Something I have discovered about myself and running is that it is a MENTAL game more than anything.
This isn’t NEW information – if I am doing my solo runs, I am WAY LESS LIKELY to do the whole run without STOPPING than I am when I am in our group runs.
But the BIGGEST mental game I play with myself is actually the thing that got me out of running in the first place, decades ago: panic attacks.
I was a pretty competitive runner as a child (well, generally a competitive PERSON, full stop): And running was my JAM… until the race where I had an asthma attack. I didn’t know I HAD asthma until that race, and it was awful. But I have since discovered it wasn’t JUST an asthma attack, it was a panic attack brought on by my own FRUSTRATING brain.
It was cross country, at the beginning of my grade 8 school year. I can recall feeling great during the run: I was in first place, I was running my little heart out, but then a runner passed me…and I panicked and my heart began to race. And then ANOTHER runner passed me. And I started to feel dread, and the inability to breath. And by the time I finished the race, I couldn’t breath: I needed to puke, I was dizzy, and I was crying. I felt like I was dying.
Eventually the teachers could calm me down, it was determined I had sports-induced asthma, and I was given a puffer by a doctor.
Fast forward to the END of the year, when Track and Field occurs. I was a long distance runner. I had put a lot of pressure on myself (I wanted to do well! No…I wanted to WIN), and I remember right before the race seeing my dad in the bleachers. He was talking to someone he knew, and pointed me out, like, “that’s my daughter, running next.” And he looked so proud.
The race started…and immediately I fell behind. And the panic started. I did NOT want to fail in front of my dad, I did not want to let my school down, and I felt that panic start to take over, like before, and the shortness of breath that comes next, but this time rather get to the point that I finished the race in a flood of tears and vomit, I just stopped. I FAKED the REST of my asthma attack, because I thought that would be better than failing.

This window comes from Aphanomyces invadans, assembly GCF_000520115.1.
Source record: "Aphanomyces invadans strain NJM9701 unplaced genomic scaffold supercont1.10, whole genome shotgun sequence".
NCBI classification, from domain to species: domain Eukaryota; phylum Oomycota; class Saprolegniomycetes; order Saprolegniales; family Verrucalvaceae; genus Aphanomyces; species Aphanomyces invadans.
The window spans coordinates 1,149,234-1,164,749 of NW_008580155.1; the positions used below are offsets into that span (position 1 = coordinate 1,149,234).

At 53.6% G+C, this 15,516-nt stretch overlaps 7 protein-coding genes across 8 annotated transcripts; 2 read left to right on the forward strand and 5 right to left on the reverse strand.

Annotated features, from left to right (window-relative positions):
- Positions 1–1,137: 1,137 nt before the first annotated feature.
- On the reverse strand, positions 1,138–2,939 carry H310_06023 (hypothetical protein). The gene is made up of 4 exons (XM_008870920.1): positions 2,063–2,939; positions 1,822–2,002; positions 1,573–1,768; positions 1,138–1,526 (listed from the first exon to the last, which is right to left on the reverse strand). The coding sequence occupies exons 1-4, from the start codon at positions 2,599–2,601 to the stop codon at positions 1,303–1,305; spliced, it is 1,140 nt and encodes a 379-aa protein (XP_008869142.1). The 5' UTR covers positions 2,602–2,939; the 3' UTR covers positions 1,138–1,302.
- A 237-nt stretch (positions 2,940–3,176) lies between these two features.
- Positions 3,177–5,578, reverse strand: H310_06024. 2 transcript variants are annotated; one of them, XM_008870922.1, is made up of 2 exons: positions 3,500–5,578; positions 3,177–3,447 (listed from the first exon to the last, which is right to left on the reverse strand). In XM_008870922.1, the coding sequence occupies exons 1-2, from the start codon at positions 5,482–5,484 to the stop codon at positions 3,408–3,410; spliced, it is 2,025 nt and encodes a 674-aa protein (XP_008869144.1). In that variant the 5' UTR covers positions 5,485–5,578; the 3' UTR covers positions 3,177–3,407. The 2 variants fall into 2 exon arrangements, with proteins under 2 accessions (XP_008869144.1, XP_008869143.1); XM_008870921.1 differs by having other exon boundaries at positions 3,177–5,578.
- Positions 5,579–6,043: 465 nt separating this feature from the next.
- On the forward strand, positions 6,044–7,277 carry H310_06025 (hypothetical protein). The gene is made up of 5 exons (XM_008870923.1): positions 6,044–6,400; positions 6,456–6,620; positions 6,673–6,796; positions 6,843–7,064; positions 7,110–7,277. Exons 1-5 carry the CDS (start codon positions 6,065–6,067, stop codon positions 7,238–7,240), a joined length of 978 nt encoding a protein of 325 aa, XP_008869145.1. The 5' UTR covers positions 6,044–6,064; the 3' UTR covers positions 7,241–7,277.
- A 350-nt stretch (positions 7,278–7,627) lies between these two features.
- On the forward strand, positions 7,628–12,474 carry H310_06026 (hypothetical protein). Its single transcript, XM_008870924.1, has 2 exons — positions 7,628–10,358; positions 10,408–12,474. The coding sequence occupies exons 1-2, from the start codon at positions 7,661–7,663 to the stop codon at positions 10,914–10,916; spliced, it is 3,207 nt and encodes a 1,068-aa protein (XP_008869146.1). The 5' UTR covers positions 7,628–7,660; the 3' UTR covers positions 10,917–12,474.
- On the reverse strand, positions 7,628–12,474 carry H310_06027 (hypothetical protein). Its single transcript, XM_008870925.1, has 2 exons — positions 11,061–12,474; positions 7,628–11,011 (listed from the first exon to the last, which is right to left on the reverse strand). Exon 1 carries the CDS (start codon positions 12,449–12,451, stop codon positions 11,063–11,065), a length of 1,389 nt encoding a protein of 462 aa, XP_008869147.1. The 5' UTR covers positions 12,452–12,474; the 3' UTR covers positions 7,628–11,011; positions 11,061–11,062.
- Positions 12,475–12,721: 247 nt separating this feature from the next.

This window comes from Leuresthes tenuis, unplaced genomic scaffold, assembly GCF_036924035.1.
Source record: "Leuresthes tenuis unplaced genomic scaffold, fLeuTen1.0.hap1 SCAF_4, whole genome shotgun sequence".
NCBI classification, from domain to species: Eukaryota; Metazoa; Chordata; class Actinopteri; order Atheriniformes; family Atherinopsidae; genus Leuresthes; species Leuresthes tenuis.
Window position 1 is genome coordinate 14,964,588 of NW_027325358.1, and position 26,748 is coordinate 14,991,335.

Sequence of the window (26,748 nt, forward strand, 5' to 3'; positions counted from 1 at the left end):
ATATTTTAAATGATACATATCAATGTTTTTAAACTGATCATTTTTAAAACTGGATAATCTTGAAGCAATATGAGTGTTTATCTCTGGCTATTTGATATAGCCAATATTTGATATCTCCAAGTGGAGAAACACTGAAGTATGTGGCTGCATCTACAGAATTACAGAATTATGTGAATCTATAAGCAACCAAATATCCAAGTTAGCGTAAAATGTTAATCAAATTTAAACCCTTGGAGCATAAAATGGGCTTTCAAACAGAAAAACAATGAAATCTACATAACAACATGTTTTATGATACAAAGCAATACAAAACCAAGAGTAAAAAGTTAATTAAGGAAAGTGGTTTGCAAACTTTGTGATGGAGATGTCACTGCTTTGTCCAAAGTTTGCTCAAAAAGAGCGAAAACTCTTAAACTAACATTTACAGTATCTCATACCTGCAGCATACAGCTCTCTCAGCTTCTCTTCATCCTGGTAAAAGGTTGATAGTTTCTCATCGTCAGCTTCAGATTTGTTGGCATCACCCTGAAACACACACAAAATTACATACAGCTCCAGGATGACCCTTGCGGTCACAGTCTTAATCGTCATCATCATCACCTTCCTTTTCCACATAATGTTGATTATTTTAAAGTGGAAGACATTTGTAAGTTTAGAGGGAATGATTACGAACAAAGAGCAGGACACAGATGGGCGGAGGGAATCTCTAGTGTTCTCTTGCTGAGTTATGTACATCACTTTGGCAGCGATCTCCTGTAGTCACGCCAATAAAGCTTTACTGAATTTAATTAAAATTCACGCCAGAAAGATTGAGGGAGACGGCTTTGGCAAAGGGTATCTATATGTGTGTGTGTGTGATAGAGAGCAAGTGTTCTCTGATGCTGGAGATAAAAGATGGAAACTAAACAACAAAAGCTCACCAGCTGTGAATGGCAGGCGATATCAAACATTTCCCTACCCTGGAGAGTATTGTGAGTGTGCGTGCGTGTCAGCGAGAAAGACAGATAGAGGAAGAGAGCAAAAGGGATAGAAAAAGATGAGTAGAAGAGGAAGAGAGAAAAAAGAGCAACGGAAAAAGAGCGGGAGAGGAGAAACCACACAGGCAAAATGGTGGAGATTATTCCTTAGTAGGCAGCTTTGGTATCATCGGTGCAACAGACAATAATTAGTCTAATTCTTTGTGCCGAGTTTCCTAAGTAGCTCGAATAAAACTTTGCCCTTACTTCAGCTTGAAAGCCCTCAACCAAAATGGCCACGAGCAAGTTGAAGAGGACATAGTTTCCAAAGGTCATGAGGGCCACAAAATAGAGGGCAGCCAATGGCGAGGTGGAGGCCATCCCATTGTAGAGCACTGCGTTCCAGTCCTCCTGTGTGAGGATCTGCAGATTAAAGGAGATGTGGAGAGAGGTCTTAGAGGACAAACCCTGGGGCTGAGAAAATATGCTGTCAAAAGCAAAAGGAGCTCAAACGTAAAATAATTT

I would have been 13 at the time, and I still regret it to this day (I am now 34).
In the decades to follow, I have experienced the panic attack many other times. MOSTLY it comes during running. I’ve experienced it during the only two races I’ve done ( both 5ks). But I’ve experienced it in a non-sports situation as well – again, when I felt like I was failing at something.
I’ve felt the beginnings of it on our Hills days with Team Myles, but managed to talk myself down before it took over.
And yesterday, during our 40 minute run in Point Pleasant Park, I felt the hint of a panic attack when I heard the patter of footsteps behind me, closing in. And why? We’re not racing, we’re all in this together, but the SOUND of those steps made me feel so much pressure, and that familiar feeling of heart rate inducing panic started.
At a certain point, running is such a mental game. And, as it turns out, my brain is an @$$hole. But I can tell you that I AM learning how to make it go away, how to talk myself down, and how to squash it before it overcomes me.
However, learning how to tell myself to “keep going” on my solo runs when that little voice says, “you COULD just stop now…” THAT is another beast, altogether.